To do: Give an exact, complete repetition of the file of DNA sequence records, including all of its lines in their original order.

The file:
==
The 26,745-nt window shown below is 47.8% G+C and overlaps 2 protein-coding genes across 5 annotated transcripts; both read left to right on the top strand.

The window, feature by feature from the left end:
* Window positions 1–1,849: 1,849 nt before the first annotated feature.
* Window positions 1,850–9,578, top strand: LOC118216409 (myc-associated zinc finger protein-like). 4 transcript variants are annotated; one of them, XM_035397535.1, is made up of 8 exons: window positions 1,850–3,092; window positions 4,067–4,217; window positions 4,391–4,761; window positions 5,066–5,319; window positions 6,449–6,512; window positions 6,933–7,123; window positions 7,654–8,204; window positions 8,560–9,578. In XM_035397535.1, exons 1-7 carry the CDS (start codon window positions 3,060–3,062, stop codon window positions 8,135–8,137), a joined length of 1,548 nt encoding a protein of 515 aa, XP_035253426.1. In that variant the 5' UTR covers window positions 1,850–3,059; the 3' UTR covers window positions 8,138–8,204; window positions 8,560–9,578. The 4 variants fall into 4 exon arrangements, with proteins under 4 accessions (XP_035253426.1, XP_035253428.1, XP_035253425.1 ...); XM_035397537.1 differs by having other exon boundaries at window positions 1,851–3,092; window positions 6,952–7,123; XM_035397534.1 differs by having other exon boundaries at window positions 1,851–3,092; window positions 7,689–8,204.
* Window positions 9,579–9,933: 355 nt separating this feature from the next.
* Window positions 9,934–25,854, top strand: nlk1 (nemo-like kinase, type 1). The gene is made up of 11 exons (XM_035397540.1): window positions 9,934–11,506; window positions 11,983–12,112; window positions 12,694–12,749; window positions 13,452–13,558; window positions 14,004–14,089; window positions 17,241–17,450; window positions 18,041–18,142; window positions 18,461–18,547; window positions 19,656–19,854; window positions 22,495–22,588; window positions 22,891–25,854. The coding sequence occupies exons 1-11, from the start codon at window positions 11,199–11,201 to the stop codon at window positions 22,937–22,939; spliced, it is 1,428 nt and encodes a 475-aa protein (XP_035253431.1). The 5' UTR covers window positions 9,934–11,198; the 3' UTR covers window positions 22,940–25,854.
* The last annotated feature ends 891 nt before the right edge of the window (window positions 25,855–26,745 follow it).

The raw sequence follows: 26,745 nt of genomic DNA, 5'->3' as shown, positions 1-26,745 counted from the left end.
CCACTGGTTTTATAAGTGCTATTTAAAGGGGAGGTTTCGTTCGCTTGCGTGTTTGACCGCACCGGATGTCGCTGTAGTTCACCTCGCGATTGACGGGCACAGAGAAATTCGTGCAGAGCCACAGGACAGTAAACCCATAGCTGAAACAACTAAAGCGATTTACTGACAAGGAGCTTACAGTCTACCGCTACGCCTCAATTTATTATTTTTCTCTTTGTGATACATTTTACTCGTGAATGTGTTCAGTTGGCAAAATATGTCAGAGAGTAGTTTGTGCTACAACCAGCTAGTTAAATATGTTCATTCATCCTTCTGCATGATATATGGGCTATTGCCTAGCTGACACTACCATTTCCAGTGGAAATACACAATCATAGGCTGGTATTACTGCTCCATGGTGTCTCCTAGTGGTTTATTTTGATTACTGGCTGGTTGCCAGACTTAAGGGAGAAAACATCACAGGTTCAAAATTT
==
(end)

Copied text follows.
The 26,745-nt window shown below is 47.8% G+C and overlaps 2 protein-coding genes across 5 annotated transcripts; both read left to right on the top strand.

The window, feature by feature from the left end:
* Window positions 1–1,849: 1,849 nt before the first annotated feature.
* Window positions 1,850–9,578, top strand: LOC118216409 (myc-associated zinc finger protein-like). 4 transcript variants are annotated; one of them, XM_035397535.1, is made up of 8 exons: window positions 1,850–3,092; window positions 4,067–4,217; window positions 4,391–4,761; window positions 5,066–5,319; window positions 6,449–6,512; window positions 6,933–7,123; window positions 7,654–8,204; window positions 8,560–9,578. In XM_035397535.1, exons 1-7 carry the CDS (start codon window positions 3,060–3,062, stop codon window positions 8,135–8,137), a joined length of 1,548 nt encoding a protein of 515 aa, XP_035253426.1. In that variant the 5' UTR covers window positions 1,850–3,059; the 3' UTR covers window positions 8,138–8,204; window positions 8,560–9,578. The 4 variants fall into 4 exon arrangements, with proteins under 4 accessions (XP_035253426.1, XP_035253428.1, XP_035253425.1 ...); XM_035397537.1 differs by having other exon boundaries at window positions 1,851–3,092; window positions 6,952–7,123; XM_035397534.1 differs by having other exon boundaries at window positions 1,851–3,092; window positions 7,689–8,204.
* Window positions 9,579–9,933: 355 nt separating this feature from the next.
* Window positions 9,934–25,854, top strand: nlk1 (nemo-like kinase, type 1). The gene is made up of 11 exons (XM_035397540.1): window positions 9,934–11,506; window positions 11,983–12,112; window positions 12,694–12,749; window positions 13,452–13,558; window positions 14,004–14,089; window positions 17,241–17,450; window positions 18,041–18,142; window positions 18,461–18,547; window positions 19,656–19,854; window positions 22,495–22,588; window positions 22,891–25,854. The coding sequence occupies exons 1-11, from the start codon at window positions 11,199–11,201 to the stop codon at window positions 22,937–22,939; spliced, it is 1,428 nt and encodes a 475-aa protein (XP_035253431.1). The 5' UTR covers window positions 9,934–11,198; the 3' UTR covers window positions 22,940–25,854.
* The last annotated feature ends 891 nt before the right edge of the window (window positions 25,855–26,745 follow it).

The raw sequence follows: 26,745 nt of genomic DNA, 5'->3' as shown, positions 1-26,745 counted from the left end.
CCACTGGTTTTATAAGTGCTATTTAAAGGGGAGGTTTCGTTCGCTTGCGTGTTTGACCGCACCGGATGTCGCTGTAGTTCACCTCGCGATTGACGGGCACAGAGAAATTCGTGCAGAGCCACAGGACAGTAAACCCATAGCTGAAACAACTAAAGCGATTTACTGACAAGGAGCTTACAGTCTACCGCTACGCCTCAATTTATTATTTTTCTCTTTGTGATACATTTTACTCGTGAATGTGTTCAGTTGGCAAAATATGTCAGAGAGTAGTTTGTGCTACAACCAGCTAGTTAAATATGTTCATTCATCCTTCTGCATGATATATGGGCTATTGCCTAGCTGACACTACCATTTCCAGTGGAAATACACAATCATAGGCTGGTATTACTGCTCCATGGTGTCTCCTAGTGGTTTATTTTGATTACTGGCTGGTTGCCAGACTTAAGGGAGAAAACATCACAGGTTCAAAATTT